Scientologists establish missions in their back yard
ReligionNewsBlog.com • Sunday March 2, 2003
A Belleair storefront opened more than a year ago to spread “hope for man.” Four more sites are planned in Hillsborough and Pinellas counties.
St. Petersburg Times, Mar. 1, 2003
By ROBERT FARLEY, Times Staff Writer
Sandwiched between a nail salon and a hairdressing and body wax boutique, one of the newest tenants in the smart-looking Belleair Bazaar strip center sports a simple red awning.
“Church of Scientology Mission of Belleair,” it reads.
Opened quietly more than a year ago, it is the first of five missions Scientologists intend to establish in Pinellas and Hillsborough counties within the year.
Geared toward introducing newcomers to Scientology, the missions mark the first time in the church’s 27 years in Clearwater that Scientology overtly will try to recruit Tampa Bay area residents.
“We definitely want to reach out into the Tampa Bay area more, and let them know there is a hope for man,” said Kathy Feshbach, who operates the Belleair mission.
Scientology’s commanding presence in downtown Clearwater — a collection of hotel rooms and space for church services — mainly serves Scientologists visiting from out of state or foreign countries. More than 12,000 journey each year to the church’s spiritual headquarters in Clearwater to receive some of the highest levels of Scientology training.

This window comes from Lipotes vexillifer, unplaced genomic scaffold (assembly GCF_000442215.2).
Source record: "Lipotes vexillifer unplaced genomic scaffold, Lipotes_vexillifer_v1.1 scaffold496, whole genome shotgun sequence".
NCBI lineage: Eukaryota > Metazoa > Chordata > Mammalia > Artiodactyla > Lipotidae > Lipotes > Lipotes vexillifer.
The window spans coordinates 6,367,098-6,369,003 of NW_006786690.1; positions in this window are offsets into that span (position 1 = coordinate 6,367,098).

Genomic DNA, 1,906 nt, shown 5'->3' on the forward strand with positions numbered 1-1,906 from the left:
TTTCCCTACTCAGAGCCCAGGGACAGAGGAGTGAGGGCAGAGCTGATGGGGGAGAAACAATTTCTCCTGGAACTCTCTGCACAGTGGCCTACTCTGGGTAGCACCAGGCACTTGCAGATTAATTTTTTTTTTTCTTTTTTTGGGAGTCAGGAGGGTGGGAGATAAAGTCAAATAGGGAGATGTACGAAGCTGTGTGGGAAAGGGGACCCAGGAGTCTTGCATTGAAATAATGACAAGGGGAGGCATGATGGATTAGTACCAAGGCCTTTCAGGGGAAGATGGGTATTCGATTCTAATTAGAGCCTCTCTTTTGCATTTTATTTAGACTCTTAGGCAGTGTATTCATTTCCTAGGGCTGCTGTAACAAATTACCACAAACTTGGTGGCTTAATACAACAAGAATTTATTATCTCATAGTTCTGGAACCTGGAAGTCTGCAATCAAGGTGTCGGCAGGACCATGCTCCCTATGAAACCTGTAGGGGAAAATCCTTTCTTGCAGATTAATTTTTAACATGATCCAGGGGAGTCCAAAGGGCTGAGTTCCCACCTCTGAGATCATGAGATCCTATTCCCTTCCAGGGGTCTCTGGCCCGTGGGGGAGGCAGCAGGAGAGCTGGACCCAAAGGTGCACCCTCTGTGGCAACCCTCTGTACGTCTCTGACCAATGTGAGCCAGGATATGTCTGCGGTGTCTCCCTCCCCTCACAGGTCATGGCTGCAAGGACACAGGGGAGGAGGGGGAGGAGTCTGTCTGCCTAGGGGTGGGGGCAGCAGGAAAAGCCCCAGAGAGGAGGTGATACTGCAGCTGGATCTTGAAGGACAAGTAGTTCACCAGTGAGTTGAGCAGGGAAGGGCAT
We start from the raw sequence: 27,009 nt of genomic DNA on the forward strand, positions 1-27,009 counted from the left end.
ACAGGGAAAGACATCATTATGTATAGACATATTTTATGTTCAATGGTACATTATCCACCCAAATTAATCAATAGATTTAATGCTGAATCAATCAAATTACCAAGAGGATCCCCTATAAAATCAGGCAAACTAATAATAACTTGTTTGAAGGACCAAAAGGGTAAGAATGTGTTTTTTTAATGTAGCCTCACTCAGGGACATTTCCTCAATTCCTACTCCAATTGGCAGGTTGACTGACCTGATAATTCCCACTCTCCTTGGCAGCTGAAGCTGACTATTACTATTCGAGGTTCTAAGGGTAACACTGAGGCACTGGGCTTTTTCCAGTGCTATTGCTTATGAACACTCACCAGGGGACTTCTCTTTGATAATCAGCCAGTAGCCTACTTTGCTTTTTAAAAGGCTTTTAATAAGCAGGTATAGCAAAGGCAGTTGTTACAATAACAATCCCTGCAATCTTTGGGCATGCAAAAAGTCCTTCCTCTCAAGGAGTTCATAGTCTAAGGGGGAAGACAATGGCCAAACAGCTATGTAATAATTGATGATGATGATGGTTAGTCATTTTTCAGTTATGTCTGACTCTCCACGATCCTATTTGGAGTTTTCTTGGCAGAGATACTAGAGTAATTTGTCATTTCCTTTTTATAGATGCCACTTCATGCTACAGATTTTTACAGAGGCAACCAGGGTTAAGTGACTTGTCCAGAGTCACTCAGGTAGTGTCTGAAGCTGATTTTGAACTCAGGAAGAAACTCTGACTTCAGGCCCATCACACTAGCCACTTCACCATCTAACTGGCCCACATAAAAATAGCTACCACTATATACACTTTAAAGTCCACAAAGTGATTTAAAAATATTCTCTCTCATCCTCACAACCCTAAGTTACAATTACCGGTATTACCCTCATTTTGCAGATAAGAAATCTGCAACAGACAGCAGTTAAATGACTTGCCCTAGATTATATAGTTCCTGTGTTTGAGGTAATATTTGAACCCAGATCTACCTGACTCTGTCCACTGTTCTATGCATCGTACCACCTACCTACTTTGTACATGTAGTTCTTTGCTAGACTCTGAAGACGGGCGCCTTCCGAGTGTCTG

Missions, on the other hand, offer a starting point.
Financed and staffed by private Scientologists rather than church officials, missions offer introductory Scientology courses and services. Scientologists have opened more than 400 missions worldwide, from Wichita, Kan. — actor Kirstie Alley fronted that one — to Italy and Russia, where 25 and 16, respectively, opened last year alone.
But until Feshbach opened hers in Belleair, the only local mission was on Belcher Road near the church’s stronghold in downtown Clearwater. A small building marked only by a one-word sign saying “Dianetics,” it has led a mostly quiet existence. Twice in the last month, though, the Clearwater mission paid for a four-page insert in the Suncoast News, promoting a Scientology treatment and book to a North Pinellas audience.
Missions will start popping up throughout the bay area, says church spokesman Ben Shaw, because the church has forged a “more stable” relationship with the community.
Also, Shaw said, 12,000 private Scientologists now live in the bay area, and opening missions is regarded as a core contribution for Scientologists. It’s a “natural occurrence,” Shaw said.
Specific locations have not been selected, but missions are planned in St. Petersburg, Largo, Hyde Park and West Tampa. The Scientologists who will finance and operate those missions are in training.